The standard account of regulation focuses on problems of market failure. One form of market failure stems from information scarcity or informational asymmetries. Regulations can deal with this kind of market failure by requiring information disclosure using standard metrics, often in a form that is assessable to relatively unsophisticated actors. This form of regulation can be quite useful in promoting mutually beneficial exchanges between consenting adults. Example: the Federal Trade Commission’s Used Car Rule requires dealers to post a buyers guide on used cars that inform the customer of basic information (e.g., is it being sold “as is” or is there a warranty). Presumably, this reduces informational asymmetries and facilitates exchanges. Regulation by information can also reduce more intrusive expressions of government power. For example, the Securities and Exchange Commission requires firms to disclose their financials so that potential investors can make informed decisions. It does not, however, bar firms with a higher probability of bankruptcy from entering capital markets. Regulations facilitate exchanges and regulation by information does so with minimal state intrusion.
Paul Krugman has a piece today in the NYT (“Friends of Fraud”) decrying the GOP threats to block the confirmation of Richard Cordray as head of the Consumer Financial Protection Bureau created under Dodd-Frank. Having lost the battle over Dodd-Frank, they want to strip the new bureau of its independence and are using the appointment to leverage the changes in question. Krugman’s take:
What Republicans are demanding, basically, is that the protection bureau lose its independence. They want its actions subjected to a veto by other, bank-centered financial regulators, ensuring that consumers will once again be neglected, and they also want to take away its guaranteed funding, opening it to interest-group pressure. These changes would make the agency more or less worthless — but that, of course, is the point.
How can the G.O.P. be so determined to make America safe for financial fraud, with the 2008 crisis still so fresh in our memory? In part it’s because Republicans are deep in denial about what actually happened to our financial system and economy. On the right, it’s now complete orthodoxy that do-gooder liberals, especially former Representative Barney Frank, somehow caused the financial disaster by forcing helpless bankers to lend to Those People.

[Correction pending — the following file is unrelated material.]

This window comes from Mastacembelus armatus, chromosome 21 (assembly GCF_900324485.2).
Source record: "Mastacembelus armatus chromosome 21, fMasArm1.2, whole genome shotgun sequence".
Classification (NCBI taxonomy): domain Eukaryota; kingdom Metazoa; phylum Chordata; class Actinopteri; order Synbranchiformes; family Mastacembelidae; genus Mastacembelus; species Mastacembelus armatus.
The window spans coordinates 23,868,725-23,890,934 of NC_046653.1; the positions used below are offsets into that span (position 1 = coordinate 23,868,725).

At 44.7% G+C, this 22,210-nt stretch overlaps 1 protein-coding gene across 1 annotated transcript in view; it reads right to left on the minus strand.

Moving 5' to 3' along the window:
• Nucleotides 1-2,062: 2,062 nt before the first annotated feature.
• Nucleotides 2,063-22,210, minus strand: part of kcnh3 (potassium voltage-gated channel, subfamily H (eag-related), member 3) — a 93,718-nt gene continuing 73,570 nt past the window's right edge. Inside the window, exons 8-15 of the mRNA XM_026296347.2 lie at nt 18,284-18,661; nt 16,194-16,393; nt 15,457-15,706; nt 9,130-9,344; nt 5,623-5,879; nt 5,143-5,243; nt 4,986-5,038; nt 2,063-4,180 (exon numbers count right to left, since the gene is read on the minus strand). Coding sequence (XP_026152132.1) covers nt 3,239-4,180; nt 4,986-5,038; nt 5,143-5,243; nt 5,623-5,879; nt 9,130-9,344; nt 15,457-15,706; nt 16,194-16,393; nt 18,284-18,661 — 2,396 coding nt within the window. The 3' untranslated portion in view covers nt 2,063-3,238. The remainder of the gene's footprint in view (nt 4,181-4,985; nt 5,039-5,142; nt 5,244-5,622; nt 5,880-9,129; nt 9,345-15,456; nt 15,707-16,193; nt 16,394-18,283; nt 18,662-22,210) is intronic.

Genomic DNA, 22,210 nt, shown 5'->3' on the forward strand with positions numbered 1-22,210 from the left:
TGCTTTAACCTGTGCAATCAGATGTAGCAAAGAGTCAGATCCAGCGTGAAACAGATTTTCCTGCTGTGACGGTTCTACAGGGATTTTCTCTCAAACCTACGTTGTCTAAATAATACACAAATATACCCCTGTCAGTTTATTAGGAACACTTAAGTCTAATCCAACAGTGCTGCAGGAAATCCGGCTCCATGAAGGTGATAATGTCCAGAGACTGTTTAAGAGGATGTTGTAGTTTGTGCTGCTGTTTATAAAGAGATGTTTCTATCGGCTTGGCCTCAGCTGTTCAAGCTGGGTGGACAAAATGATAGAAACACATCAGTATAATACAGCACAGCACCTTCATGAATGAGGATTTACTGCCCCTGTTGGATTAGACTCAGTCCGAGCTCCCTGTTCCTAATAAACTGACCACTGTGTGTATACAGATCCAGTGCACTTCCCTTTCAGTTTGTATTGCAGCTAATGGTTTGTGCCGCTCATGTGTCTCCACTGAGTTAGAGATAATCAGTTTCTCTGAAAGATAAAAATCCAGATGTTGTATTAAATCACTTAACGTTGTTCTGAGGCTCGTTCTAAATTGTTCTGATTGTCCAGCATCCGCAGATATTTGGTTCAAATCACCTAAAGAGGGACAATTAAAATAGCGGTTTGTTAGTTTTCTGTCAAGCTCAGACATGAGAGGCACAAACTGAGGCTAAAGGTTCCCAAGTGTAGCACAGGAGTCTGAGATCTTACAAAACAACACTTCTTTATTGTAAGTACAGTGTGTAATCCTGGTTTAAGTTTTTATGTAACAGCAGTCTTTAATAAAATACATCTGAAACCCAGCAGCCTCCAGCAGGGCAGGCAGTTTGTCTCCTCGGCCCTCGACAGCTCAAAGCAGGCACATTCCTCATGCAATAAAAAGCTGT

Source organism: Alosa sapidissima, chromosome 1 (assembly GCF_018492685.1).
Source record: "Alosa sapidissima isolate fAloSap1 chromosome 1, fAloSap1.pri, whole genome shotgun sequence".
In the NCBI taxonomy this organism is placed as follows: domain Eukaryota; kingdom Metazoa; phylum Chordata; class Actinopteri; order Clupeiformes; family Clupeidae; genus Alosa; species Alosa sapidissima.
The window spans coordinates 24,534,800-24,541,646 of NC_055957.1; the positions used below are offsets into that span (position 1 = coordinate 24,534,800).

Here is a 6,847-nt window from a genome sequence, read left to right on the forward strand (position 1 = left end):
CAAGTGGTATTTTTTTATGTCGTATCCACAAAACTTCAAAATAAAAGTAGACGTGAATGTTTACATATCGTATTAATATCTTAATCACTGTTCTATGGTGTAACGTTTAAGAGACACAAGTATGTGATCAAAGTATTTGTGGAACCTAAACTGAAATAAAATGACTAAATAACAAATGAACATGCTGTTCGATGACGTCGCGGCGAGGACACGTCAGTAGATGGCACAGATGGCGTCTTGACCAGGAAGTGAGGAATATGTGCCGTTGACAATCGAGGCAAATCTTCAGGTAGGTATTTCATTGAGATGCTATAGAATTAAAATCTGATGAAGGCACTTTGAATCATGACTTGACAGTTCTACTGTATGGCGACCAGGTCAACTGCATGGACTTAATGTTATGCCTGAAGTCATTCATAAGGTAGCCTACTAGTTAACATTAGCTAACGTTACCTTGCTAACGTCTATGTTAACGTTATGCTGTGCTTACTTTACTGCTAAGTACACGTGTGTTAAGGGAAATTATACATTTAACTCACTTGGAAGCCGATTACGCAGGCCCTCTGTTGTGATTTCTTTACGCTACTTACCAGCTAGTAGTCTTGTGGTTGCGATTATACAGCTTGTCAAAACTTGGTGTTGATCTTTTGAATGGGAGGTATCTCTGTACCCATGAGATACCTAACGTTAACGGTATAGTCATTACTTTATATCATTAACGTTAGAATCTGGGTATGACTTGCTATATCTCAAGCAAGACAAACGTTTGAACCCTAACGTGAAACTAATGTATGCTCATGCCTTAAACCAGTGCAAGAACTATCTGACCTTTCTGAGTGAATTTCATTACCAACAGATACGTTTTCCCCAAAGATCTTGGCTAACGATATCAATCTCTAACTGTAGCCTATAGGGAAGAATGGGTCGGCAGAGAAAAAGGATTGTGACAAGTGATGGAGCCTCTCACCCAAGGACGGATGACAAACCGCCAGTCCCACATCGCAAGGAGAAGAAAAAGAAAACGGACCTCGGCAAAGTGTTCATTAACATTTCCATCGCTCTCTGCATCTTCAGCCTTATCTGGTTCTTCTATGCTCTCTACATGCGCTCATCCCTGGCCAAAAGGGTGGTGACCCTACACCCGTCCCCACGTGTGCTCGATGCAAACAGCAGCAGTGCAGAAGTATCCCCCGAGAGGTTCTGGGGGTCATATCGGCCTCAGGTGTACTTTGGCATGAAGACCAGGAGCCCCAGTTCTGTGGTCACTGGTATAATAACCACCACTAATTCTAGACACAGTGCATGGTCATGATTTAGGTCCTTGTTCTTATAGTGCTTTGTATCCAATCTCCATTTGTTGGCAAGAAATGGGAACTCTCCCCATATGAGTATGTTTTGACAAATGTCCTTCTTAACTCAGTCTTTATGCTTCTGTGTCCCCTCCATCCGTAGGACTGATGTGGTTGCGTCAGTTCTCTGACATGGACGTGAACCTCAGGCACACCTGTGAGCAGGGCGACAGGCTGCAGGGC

Elizabeth Warren (the policy entrepreneur who fought for a new consumer protection agency) was an expert in bankruptcy (before winning the Senate race) and she documented the large percentage of prime borrowers who were directed into subprime vehicles (I don’t recall the exact figure, but I believe it was around 25 percent). Others signed on to mortgages they didn’t understand, in part, because the terms of the agreement and the consequences were sufficiently obscured by the issuers. The problems of information asymmetry were significant, particularly for the less sophisticated borrower.
A few points of clarification: I think Dodd-Frank was bad legislation for a host of reasons that are beyond the scope of this posting. I do not think that the evil mortgage broker exploiting the hapless rube was the source of the financial crisis. Nor would I agree with Krugman’s portrayal of the crisis. There was so much more going on in this tale of crony capitalism, transfer-seeking, and failed regulation. But there is good evidence that many (not all) borrowers were exploited in ways that cost them dearly. I am at a loss to understand why the regulation of the kinds of mortgage instruments that are sold and the information provided to borrowers is so objectionable, particularly when (as noted above) it can facilitate functioning markets.
Quick question to the skeptics: when is the last time you read the information that was provided before you clicked “accept” and upgraded to the newest version of iTunes or installed the newest fix to whatever problem was discovered in your word processing or spread sheet program? Do you know what you agreed to? Now imagine a relatively unsophisticated borrower signing off on a 20-page document, having concluded that the mortgage broker told them all they needed to know about the agreement.
Bottom line: even those who support market governance can make a compelling case for regulation, particularly when it involves the provision of information that facilitates voluntary exchanges.
Question: is there a credible argument to be made against the Consumer Financial Protection Bureau? Note: the claim that all regulation is bad is not a credible argument.